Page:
China is dependent on the United States in other critical ways as well. American companies have been and remain a major source of Chinese modernization, through U.S. foreign direct investments (FDI) that transfer many of the worldâ€™s most advanced technologies, equipment, and ways of doing business from here to there. China depends on these transfers as the ultimate source of much of its growth, and sustaining strong growth is a central factor for the legitimacy of its leadersâ€™ authoritarian regime.
Chinaâ€™s reliance on the U.S. is also geopolitical. Chinese leaders desperately want and need peace, especially in Asia and the Middle East, so they can continue to direct most of the countryâ€™s resources to their gargantuan modernization project. These leaders have long recognized â€” and said so â€” that American superpower has become the only force in the world capable of projecting the military and economic might required to contain local conflicts and terrorist threats that could threaten regional or global stability. Thatâ€™s why the last U.S.-Sino military confrontation occurred 13 years ago, when President Clinton sent the Independence carrier battle group into the Taiwan Straits and the Nimitz to the South China Sea, and why we rarely hear Chinese criticism anymore about â€œAmerican imperialismâ€ or â€œU.S. warmongering.â€
In no area is Chinaâ€™s dependence on American superpower more important to China than the U.S. Navyâ€™s guarantee of the worldâ€™s sea lanes. These are the routes not only for most of Chinaâ€™s exports to the rest of the world, but also for the oil shipments from the Middle East, Africa and Latin America that fuel much of Chinaâ€™s economy. Yet, energy also is an increasingly important fault line in the U.S.-Sino relationship. For the last decade, China has aggressively pursued long-term supply relationships with state oil companies across much of the world, including joint ventures, extended leases, and other arrangements. In some cases, China develops another countryâ€™s oil fields in exchange for sole or heavily-favored access to whatever is found. (In Iranâ€™s case, China also sweetened the development deal by building a new Tehran subway system.)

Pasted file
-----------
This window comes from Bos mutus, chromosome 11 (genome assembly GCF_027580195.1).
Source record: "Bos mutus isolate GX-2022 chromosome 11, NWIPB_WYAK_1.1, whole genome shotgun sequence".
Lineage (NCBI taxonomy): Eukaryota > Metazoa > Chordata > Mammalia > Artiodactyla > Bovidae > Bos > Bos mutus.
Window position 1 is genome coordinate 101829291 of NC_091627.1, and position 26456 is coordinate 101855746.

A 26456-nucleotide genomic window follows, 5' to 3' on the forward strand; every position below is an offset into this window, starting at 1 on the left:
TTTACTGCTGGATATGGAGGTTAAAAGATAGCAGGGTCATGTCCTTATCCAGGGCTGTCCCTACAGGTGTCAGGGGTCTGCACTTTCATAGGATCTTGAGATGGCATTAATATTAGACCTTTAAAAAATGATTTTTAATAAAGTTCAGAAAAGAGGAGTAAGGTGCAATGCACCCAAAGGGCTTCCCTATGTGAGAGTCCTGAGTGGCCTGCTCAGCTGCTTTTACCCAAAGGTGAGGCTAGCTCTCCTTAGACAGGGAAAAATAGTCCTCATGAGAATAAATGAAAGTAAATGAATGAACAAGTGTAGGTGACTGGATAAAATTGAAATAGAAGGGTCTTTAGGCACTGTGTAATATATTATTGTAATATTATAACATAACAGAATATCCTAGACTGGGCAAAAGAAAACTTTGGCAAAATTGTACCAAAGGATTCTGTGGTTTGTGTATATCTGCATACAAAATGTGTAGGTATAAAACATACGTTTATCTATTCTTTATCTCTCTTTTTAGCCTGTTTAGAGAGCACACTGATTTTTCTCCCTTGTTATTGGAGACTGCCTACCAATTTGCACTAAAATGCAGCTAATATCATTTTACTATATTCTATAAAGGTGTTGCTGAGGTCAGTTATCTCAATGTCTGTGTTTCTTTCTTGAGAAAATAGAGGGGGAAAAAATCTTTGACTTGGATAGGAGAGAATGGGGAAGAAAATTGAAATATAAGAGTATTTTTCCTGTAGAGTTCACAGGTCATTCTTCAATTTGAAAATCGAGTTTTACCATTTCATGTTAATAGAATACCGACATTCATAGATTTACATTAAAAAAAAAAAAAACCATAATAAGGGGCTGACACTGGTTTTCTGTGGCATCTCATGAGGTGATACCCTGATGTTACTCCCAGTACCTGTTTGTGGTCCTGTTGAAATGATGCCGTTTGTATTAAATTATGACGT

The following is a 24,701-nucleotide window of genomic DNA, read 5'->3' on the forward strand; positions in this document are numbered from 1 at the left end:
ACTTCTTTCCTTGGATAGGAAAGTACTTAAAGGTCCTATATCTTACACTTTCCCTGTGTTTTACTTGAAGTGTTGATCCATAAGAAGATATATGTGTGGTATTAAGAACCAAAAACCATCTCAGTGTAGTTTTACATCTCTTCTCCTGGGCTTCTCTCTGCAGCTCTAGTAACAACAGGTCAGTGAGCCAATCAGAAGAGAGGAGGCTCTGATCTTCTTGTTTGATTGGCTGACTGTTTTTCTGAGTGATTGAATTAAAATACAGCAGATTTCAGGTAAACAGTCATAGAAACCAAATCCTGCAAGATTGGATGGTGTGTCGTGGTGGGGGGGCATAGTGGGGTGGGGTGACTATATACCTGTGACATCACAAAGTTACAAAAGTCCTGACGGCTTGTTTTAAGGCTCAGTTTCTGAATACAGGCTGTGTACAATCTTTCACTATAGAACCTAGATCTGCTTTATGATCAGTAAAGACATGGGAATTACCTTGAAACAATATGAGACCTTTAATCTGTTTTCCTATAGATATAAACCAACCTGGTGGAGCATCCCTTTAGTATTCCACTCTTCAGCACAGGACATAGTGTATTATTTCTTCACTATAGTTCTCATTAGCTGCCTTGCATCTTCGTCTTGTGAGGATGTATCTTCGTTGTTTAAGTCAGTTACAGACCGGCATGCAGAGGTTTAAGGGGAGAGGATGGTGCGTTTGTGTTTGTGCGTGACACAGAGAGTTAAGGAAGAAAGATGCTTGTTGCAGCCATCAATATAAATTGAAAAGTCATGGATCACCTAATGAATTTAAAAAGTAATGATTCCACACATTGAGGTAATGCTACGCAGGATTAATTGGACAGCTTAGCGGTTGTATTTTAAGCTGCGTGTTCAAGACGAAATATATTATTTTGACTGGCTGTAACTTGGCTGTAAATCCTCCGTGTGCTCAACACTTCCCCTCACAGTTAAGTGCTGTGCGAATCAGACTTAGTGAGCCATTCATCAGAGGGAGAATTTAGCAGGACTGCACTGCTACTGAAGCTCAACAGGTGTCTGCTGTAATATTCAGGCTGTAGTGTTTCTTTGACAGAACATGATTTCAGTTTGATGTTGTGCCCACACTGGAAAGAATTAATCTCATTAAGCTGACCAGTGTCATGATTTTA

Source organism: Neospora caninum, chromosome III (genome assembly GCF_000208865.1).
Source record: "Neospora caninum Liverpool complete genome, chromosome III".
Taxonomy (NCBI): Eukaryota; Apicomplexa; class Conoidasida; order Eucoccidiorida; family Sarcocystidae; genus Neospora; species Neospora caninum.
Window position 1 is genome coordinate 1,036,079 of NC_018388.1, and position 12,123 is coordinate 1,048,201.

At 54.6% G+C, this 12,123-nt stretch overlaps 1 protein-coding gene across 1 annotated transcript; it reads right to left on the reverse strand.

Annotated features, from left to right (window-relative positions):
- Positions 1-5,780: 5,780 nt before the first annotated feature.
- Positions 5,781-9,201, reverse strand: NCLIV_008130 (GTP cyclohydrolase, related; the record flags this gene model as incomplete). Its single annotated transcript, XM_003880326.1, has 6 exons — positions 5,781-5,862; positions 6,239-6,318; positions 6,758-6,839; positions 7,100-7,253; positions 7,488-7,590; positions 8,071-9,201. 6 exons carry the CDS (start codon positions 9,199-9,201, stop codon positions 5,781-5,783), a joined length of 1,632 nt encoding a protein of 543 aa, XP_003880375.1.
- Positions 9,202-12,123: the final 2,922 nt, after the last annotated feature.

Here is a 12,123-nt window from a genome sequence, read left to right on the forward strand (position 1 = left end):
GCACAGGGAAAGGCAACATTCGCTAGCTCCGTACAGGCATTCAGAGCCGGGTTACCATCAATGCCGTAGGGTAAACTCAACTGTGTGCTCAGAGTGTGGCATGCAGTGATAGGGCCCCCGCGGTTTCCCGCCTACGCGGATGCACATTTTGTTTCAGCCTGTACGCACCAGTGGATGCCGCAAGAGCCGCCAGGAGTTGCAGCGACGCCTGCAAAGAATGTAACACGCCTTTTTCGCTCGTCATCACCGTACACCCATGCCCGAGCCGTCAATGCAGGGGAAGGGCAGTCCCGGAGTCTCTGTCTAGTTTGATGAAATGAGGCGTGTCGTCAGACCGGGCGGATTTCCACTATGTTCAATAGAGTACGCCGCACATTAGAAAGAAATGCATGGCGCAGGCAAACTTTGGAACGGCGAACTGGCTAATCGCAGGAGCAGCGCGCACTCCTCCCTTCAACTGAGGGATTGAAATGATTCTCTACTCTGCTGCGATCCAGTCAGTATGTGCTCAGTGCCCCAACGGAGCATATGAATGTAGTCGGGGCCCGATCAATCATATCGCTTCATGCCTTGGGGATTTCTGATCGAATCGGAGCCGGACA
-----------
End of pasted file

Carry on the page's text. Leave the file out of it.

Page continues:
Chinaâ€™s emerging global network of oil-supply relationships could become a point of conflict in the next global oil crisis. Beyond such a crisis, Chinaâ€™s rising economic influence in countries that the United States sees as vital to its own geopolitical plans and interests will almost certainly create new fault lines in future U.S.-Sino relations. But it also could foreshadow a time when China will constructively engage in a number of serious global matters, from climate change and terrorism to intellectual property rights and currency adjustments, where the United States and most of the rest of the world would welcome their contribution.